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De Soleil South Beach Residential Condominium Association, Inc. v. De Soleil South Beach Association, Inc.

Florida Court of Appeals, Third District

January 15, 2020

De Soleil South Beach Residential Condominium Association, Inc., Appellant,
v.
De Soleil South Beach Association, Inc., etc., et al., Appellees.

         Not final until disposition of timely filed motion for rehearing.

          An Appeal from the Circuit Court for Miami-Dade County Lower Tribunal No. 16-22052, Jose M. Rodriguez, Judge.

          The Monestime Firm, and Regine Monestime; Law Offices of Jason Gordon, P.A., and Jason Gordon (Hollywood), for appellant.

          Genovese Joblove & Battista, P.A., and Richard Sarafan and Michael Bild; Stearns Weaver Miller Weissler Alhadeff & Sitterson, P.A., and Jason S. Koslowe, Joshua A. Munn, and Olivia Sanchez, for appellees.

          Before EMAS, C.J., and SCALES and HENDON, JJ.

          EMAS, C.J.

         INTRODUCTION

         De Soleil South Beach Residential Condominium Association, Inc. ("the Condominium Association") appeals the trial court's entry of summary judgment and dismissal of the declaratory action below in favor of De Soleil South Beach Association, Inc. ("the Master Association"), South Beach Resort Development, LLC ("the Corporate Developer"), and Louis Taic ("the Individual Developer") upon a determination that the Condominium Association lacked standing to sue the parties by failing to satisfy a condition precedent contained in the Declaration of Condominium.

         We reverse in part, holding that the trial court erred in concluding that the Master Association had standing to assert, as an affirmative defense, the condition precedent contained in the Condominium Association's governing Declaration. However, because the condition precedent could be asserted by the Individual Developer and the Corporate Developer, we affirm the trial court's summary judgment entered in their favor. We also find no abuse of discretion in the trial court's denial of the Condominium Association's request for a stay or abatement.

         FACTS AND PROCEDURAL BACKGROUND

         In 2006, the Individual and Corporate Developers completed the condominium's building structure that is today operated in part by the Condominium Association. The Individual Developer and the Corporate Developer then recorded a Master Declaration, thereby creating the entity Master Association. They also recorded a Condominium Declaration, thereby creating the Condominium Association. These documents describe the condominium's building facilities as comprised of three parcels: the garage parcel; the first-floor commercial parcel; and the condominium parcel of units owned and inhabited by residents.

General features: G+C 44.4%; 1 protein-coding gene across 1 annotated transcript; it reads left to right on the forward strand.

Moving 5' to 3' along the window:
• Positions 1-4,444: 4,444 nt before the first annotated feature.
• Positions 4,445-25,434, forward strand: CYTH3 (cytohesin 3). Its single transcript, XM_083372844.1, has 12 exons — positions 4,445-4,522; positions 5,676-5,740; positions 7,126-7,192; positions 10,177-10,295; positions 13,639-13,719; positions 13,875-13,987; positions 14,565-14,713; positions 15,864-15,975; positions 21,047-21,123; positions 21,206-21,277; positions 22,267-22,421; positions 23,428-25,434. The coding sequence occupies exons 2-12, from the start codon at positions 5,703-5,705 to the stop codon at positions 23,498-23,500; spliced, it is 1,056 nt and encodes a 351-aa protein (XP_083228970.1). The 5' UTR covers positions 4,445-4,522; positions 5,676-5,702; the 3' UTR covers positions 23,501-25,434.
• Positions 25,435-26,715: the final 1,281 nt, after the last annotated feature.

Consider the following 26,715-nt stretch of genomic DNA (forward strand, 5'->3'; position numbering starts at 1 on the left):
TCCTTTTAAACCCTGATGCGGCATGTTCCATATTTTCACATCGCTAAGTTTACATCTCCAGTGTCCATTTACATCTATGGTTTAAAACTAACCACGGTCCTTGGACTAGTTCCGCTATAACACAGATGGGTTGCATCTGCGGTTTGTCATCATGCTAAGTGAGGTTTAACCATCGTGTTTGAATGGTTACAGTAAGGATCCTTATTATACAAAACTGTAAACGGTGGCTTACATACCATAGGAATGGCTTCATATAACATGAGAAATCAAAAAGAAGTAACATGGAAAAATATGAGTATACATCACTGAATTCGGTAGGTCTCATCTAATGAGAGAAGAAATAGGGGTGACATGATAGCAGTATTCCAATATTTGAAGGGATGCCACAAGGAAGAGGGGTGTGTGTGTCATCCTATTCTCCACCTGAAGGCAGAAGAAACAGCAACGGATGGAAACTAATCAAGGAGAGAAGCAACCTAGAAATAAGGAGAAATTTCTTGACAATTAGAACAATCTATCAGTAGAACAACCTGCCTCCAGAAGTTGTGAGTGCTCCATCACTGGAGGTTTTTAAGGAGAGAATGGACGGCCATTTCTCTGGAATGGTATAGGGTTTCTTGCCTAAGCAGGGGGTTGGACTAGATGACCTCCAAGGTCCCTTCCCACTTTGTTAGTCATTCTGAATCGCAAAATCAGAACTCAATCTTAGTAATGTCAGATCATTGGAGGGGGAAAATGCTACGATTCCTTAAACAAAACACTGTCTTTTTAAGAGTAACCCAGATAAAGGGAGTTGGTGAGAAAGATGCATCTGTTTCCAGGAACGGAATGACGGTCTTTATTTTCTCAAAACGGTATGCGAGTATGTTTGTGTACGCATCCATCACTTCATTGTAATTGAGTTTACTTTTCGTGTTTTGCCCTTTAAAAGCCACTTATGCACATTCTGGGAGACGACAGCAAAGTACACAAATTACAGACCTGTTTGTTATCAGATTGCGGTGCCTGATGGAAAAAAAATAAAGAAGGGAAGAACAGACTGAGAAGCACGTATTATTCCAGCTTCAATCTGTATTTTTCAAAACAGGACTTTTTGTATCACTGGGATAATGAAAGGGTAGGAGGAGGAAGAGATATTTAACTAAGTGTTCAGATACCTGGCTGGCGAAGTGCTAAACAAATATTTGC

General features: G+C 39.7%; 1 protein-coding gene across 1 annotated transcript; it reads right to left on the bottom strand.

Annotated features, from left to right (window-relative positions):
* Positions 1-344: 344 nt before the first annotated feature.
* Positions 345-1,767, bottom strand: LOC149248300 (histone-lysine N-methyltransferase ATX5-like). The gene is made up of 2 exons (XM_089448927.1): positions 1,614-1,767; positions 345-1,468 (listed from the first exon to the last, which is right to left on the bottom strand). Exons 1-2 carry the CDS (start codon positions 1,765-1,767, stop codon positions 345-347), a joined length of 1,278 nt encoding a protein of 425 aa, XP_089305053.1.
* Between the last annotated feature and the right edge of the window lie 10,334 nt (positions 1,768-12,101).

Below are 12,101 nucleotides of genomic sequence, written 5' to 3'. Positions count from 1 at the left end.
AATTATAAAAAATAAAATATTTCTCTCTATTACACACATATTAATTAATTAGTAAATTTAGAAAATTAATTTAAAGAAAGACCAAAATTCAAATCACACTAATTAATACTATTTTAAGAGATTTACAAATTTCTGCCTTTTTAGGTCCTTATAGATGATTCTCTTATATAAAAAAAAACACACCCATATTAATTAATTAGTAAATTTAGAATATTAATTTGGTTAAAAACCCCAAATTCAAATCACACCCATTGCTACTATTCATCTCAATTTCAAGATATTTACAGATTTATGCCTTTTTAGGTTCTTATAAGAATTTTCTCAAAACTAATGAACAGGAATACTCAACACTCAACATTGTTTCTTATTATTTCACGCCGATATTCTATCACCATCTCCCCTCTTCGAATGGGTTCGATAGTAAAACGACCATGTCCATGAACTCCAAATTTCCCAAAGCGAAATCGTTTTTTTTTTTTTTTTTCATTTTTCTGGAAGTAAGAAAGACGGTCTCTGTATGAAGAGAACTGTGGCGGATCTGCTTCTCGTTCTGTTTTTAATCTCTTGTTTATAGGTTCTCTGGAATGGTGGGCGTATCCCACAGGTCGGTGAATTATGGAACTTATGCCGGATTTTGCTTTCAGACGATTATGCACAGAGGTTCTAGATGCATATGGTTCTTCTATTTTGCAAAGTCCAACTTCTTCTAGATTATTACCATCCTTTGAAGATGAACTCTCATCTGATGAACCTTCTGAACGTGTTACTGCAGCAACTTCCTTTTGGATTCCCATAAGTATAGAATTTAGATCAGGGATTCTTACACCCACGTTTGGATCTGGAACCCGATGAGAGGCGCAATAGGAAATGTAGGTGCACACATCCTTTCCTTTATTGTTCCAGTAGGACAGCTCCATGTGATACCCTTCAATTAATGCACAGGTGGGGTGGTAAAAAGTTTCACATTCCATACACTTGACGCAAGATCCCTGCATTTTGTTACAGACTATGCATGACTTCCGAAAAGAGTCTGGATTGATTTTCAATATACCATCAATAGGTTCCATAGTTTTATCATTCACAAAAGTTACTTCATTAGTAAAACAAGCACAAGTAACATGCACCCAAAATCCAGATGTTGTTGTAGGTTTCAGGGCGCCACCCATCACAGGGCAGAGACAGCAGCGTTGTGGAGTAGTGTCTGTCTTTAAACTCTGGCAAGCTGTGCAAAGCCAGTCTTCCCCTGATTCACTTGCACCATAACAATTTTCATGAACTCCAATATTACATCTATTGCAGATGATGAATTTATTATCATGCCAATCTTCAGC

By the terms of its governing document, the Master Association's board consists solely of the owners of these three parcels: the Corporate Developer, as owner of both the garage and commercial parcels, and the Condominium Association, an entity governed by a board and a membership consisting of the owners of eighty condominium units. The Corporate Developer owns twelve of the eighty units and is, therefore, a member of the Condominium Association. Under its governing document, the Condominium Association is responsible for the collection of certain assessments on behalf of the Master Association. The Individual Developer is not a member of the Master Association or the Condominium Association, but an owner and officer of the Corporate Developer and past member of the Condominium Association's board, whose standing is conceded by the Condominium Association to be the same as that of the Corporate Developer.

         In 2016, the Condominium Association sought declaratory judgment and other relief against the Master Association, the Corporate Developer, and the Individual Developer, arguing that the Individual and Corporate Developers structured the platting and governing documents of the Master Association and the Condominium Association in such a way as to avoid compliance with Florida's Condominium Act. The complaint's gravamen was primarily that the Master Association had, pursuant to a recent amendment of its governing document, given itself power to directly levy and collect assessments from the Condominium Association's members, reaching around the Condominium Association's purportedly exclusive statutory and contractual power to do so. In light of the Master Association's three-votes board, two of which votes were currently in the Corporate Developer's and the Individual Developers' hands, the Condominium Association's powers were allegedly at the mercy of entities that did not represent condominium owners.

         The Master Association moved for summary judgment on the Condominium Association's operative complaint, asserting that the Condominium Association lacked standing to sue, since it had failed to obtain a three-fourths, authorizing vote by its members, pursuant to its own governing declaration, a purported condition precedent. The Corporate Developer also filed a motion for summary judgment, but failed to include the authorizing vote issue. The Individual Developer orally joined the Corporate Developer's motion. Opposing the motions, the Condominium Association unsuccessfully responded that the authorizing vote was not a condition precedent and, even if it was, a stay-not a dismissal-was required, since it did not operate as a bar in favor of the Master Association, which is not a member of the Condominium Association. Explicitly finding that neither the Corporate nor Individual Developer actually joined the argument, the trial court nevertheless found ...


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